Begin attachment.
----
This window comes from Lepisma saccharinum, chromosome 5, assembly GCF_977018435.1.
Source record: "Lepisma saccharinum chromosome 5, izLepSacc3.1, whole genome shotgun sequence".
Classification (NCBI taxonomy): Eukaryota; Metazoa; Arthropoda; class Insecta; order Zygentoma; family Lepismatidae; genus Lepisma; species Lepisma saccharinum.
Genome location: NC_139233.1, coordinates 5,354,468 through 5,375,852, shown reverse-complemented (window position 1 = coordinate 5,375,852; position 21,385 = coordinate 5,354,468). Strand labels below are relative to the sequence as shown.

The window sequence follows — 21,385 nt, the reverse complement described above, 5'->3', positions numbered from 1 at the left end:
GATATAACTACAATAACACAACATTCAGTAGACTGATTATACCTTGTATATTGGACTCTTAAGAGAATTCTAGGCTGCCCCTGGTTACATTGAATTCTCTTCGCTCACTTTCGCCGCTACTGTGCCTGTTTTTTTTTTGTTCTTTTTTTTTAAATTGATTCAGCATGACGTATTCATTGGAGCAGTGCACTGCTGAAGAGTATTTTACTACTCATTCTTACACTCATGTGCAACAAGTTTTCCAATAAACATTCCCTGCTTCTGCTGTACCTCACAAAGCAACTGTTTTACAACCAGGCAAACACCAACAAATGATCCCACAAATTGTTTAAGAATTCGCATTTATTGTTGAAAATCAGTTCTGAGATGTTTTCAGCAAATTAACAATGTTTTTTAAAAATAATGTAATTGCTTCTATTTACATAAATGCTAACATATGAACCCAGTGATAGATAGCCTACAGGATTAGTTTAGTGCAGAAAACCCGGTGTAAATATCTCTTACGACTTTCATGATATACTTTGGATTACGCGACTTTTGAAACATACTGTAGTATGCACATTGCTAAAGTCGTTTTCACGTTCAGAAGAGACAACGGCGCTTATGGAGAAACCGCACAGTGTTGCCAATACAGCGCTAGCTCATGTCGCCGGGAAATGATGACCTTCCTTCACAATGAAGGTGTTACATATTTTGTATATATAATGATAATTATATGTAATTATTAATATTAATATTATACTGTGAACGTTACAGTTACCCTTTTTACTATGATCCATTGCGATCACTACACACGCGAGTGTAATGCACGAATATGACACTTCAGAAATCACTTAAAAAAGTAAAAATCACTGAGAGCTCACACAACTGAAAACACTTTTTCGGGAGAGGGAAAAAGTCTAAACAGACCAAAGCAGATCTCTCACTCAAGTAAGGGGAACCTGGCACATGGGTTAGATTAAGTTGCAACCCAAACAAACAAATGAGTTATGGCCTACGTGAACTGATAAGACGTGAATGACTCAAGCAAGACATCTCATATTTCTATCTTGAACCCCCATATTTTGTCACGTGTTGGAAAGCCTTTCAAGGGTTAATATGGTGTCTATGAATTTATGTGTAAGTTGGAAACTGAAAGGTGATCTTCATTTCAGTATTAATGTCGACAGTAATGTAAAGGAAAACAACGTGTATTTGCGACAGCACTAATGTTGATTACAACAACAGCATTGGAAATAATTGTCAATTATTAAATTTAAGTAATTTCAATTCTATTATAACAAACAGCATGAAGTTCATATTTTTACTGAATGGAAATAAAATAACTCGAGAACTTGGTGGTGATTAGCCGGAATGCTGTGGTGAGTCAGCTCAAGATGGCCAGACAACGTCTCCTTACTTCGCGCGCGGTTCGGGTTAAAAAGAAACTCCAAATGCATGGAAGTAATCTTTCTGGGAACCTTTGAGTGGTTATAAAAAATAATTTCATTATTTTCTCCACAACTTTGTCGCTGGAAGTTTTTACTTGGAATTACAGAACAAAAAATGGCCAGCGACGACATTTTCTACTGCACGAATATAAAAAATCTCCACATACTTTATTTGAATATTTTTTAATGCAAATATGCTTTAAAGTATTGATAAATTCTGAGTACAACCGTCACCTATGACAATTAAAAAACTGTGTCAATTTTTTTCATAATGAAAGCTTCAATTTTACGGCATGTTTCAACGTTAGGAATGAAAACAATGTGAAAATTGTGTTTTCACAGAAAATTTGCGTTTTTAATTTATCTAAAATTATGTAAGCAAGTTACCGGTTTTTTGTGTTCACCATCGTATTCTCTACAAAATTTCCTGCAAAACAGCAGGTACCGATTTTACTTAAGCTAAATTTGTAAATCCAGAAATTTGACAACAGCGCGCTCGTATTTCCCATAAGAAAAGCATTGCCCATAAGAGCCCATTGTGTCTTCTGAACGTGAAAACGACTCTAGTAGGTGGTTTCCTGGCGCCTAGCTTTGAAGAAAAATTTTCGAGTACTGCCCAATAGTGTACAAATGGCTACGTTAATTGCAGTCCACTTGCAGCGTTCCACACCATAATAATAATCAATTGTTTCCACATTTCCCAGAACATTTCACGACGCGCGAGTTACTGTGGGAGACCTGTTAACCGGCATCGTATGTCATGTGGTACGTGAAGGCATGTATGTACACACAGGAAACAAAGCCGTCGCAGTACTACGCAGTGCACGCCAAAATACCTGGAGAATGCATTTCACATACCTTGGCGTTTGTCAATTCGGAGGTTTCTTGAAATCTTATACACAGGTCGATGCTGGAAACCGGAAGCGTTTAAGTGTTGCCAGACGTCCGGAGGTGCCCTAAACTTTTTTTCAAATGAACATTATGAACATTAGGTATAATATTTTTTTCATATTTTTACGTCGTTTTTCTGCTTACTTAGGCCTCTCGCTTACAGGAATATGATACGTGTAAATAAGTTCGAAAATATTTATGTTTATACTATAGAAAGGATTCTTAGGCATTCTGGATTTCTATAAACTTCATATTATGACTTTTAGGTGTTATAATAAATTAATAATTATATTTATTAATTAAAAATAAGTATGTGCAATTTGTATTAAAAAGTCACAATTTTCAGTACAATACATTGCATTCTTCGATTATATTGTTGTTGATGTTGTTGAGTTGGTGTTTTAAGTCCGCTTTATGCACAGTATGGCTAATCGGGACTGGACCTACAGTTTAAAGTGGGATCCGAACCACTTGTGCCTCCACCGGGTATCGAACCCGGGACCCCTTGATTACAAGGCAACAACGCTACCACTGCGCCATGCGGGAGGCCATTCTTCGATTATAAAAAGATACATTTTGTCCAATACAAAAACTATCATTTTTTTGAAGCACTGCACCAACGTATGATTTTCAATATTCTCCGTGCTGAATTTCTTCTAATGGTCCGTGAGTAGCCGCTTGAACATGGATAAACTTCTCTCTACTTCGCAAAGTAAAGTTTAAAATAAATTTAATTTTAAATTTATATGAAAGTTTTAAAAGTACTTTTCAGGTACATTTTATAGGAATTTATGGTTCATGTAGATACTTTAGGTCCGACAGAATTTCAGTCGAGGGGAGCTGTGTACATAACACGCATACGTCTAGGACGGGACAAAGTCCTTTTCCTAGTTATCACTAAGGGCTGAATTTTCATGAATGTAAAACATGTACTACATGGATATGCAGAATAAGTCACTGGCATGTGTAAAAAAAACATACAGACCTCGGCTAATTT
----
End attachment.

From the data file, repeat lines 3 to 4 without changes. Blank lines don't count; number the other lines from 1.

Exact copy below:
Classification (NCBI taxonomy): Eukaryota; Metazoa; Arthropoda; class Insecta; order Zygentoma; family Lepismatidae; genus Lepisma; species Lepisma saccharinum.
Genome location: NC_139233.1, coordinates 5,354,468 through 5,375,852, shown reverse-complemented (window position 1 = coordinate 5,375,852; position 21,385 = coordinate 5,354,468). Strand labels below are relative to the sequence as shown.